Sue Bird was particularly fired up by her standards at a few key moments during her Seattle Storm’s 97-84 series-clinching win over the Washington Mystics on Sunday afternoon at Climate Pledge Arena in Seattle.
After she stole a Natasha Cloud pass intended for Elena Delle Donne and sprinted down the court for a fast break layup that Delle Donne was unable to contest, the Seattle lead increased to 92-79 with 2:02 to go and Bird was jumping up and down on her way back up the court, saying “Let’s go!” to the Storm fans.
The Mystics would rudely cut it to eight with 1:32 to go, negating what had seemed to be the exclamation mark of the series for the retiring Bird. But Sue responded right back with the final score of the game: A three with 40.9 seconds remaining. That gave her a season-high 18 points to go along with her season-high 10 assists. When she started Game 1 four-of-five from the field and 2-of-3 from three, scoring all 10 of her points in the first 15 minutes and 27 seconds of the contest, it seemed like this could be a fun farewell tour for her and Storm fans. But 18 points, 10 assists and 4-of-6 shooting from the beyond the arc in Game 2 took it to a whole other level, that of vintage Sue Bird.
Sue Bird's 10th assist to go along with 15 points makes her the first WNBA player to record a double-double in her 40s. Three NBA players have done it, per @stathead: Kareem Abdul-Jabbar (the oldest at 42), Karl Malone and John Stockton: https://t.co/cb6h7ueqbh— Kevin Pelton (@kpeltonWBB) August 21, 2022
The No. 4 seed Storm took the first-round series 2-0 and now advance to play the No. 1 seed Las Vegas Aces in the WNBA semifinals.
“I only have so many games left,” Bird said. “What today's win did was obviously push us into the semifinal — it also guaranteed us more home games. So that was definitely in the back of my mind as I entered today. It wasn't some overwhelming motivator — just kind of a thought that I had as I entered. Simultaneously, none of us wanted to travel. I mean, I said that on the court — it’s a big part of it. Now we have all this rest, we have all this time to prepare, knowing that Vegas had already advanced so they were definitely going to get that rest and that time. Being able to stay home and not having to travel cross-country is huge.”
Storm head coach Noelle Quinn was equally relieved that Bird will be getting at least one more home game: Game 3 of the semifinal series at 3 p.m. ET on Sept. 4 (ABC).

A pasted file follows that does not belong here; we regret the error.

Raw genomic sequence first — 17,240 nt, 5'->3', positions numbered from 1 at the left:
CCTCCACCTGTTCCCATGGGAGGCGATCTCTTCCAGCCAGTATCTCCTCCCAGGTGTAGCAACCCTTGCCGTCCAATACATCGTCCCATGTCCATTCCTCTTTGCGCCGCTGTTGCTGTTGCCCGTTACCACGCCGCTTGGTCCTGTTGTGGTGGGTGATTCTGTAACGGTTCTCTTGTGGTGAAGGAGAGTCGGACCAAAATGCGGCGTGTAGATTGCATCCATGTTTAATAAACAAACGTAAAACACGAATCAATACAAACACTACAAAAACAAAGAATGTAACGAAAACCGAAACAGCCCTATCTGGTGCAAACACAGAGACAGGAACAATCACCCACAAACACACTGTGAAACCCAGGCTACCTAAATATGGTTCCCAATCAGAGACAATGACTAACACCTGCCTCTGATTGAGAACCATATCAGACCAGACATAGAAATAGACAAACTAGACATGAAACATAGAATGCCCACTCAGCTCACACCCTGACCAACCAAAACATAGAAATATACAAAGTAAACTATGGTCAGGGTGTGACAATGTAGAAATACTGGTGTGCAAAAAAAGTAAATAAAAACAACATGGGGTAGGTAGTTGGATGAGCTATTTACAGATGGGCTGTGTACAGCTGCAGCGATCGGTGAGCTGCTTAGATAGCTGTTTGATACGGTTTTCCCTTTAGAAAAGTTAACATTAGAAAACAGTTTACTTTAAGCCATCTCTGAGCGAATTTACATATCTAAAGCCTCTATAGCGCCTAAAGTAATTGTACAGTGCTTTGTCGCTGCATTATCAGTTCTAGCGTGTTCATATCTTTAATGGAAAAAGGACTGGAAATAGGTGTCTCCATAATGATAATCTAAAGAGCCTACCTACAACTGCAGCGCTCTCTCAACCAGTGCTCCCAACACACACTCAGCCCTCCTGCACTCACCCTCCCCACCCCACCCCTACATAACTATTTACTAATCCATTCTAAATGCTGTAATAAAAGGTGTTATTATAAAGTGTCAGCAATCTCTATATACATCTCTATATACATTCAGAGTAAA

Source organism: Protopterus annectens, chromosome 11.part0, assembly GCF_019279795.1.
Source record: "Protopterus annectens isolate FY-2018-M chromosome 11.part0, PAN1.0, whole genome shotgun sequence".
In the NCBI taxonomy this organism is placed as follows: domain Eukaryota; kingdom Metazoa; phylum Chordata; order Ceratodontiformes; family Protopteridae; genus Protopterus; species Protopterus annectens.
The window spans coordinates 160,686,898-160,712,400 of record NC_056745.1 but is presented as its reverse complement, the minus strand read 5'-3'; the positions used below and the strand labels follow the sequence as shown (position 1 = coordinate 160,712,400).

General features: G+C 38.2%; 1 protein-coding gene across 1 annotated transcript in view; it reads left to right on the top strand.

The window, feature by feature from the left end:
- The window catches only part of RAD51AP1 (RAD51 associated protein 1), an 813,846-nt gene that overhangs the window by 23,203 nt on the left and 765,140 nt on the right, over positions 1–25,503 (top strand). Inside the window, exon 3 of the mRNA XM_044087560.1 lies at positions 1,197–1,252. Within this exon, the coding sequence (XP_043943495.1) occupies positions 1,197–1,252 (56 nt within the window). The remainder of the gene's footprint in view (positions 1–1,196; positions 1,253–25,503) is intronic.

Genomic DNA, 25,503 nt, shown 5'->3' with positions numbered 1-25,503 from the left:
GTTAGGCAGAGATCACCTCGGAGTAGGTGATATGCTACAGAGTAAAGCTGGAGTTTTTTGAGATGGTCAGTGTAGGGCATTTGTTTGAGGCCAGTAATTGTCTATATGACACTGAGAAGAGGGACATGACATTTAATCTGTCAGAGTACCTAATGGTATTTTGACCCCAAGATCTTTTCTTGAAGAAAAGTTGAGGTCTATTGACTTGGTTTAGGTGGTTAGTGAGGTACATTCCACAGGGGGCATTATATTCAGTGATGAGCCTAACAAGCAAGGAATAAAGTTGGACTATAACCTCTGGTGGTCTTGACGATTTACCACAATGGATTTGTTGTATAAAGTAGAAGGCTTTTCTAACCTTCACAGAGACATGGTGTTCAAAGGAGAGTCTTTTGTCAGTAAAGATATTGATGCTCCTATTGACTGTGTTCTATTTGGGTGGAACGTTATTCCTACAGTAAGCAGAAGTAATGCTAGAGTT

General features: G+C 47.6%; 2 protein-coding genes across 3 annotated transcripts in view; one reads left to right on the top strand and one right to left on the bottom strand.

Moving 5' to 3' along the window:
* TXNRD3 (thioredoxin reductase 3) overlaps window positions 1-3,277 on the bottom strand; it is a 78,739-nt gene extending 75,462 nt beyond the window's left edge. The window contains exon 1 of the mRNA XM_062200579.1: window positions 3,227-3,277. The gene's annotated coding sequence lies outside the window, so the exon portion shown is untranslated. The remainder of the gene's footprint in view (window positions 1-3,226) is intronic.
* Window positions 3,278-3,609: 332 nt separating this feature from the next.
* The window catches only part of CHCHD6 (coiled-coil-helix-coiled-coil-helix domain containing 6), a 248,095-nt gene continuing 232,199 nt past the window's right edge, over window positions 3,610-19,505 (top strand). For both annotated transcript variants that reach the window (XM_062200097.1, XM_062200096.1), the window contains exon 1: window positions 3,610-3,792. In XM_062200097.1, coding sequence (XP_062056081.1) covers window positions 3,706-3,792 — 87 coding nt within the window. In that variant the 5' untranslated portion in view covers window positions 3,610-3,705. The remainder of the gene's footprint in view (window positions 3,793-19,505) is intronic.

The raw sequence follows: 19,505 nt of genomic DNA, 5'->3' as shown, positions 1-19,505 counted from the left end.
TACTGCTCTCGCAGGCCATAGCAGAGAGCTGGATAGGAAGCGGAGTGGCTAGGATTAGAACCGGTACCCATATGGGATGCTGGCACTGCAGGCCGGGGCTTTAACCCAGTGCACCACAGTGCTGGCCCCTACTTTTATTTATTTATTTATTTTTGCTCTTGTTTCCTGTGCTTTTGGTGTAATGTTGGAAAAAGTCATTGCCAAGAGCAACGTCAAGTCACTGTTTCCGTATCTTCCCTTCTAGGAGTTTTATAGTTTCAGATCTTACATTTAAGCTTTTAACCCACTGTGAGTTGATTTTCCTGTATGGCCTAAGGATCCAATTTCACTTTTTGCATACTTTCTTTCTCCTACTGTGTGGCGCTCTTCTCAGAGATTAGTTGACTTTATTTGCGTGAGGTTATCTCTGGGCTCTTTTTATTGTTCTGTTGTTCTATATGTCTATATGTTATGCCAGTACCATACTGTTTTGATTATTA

“I love it for the game of basketball, I love it for the Seattle fans, I love it for our organization,” Quinn said. “I don’t want it to end.”
After being held to just four points in the first half, Breanna Stewart nearly had a triple-double with 21 points, 10 rebounds and a career playoff-high eight assists. Jewell Loyd added 19 points.
“Those three have been through the fire with one another,” Quinn said. “And so I know that in these moments there’s a level that they get to, and they feed off one another and there’s comfort with one another to know where they need the ball when they need the ball. And I think each of them impacted the game in their own way. But that’s just who they are — they've been our big three since whenever, they will continue to be now in the present and however long we continue.”
It was an ideal performance from that trio and the Storm also got key contributions from its other two starters in Tina Charles (12 points, five boards) and Gabby Williams (14 points). The 97 points as a team was a welcome sight against the best defense in the league. It was tied for their fourth-highest scoring output of the season. The Storm shot 55.6 percent from the field, 12-of-23 from distance and 15-of-17 at the charity stripe.
Seattle shot 75% in the first quarter (9-12). That its best shooting percentage in any quarter of a playoff game in franchise history.#TakeCover— Seattle Storm PR (@SeattleStormPR) August 21, 2022
Williams left the game in the third quarter with a concussion and her availability for the semifinals is uncertain. So that is some sobering news for the Storm, but they are advancing past a formidable first-round opponent who had championship aspirations and that is worth celebrating.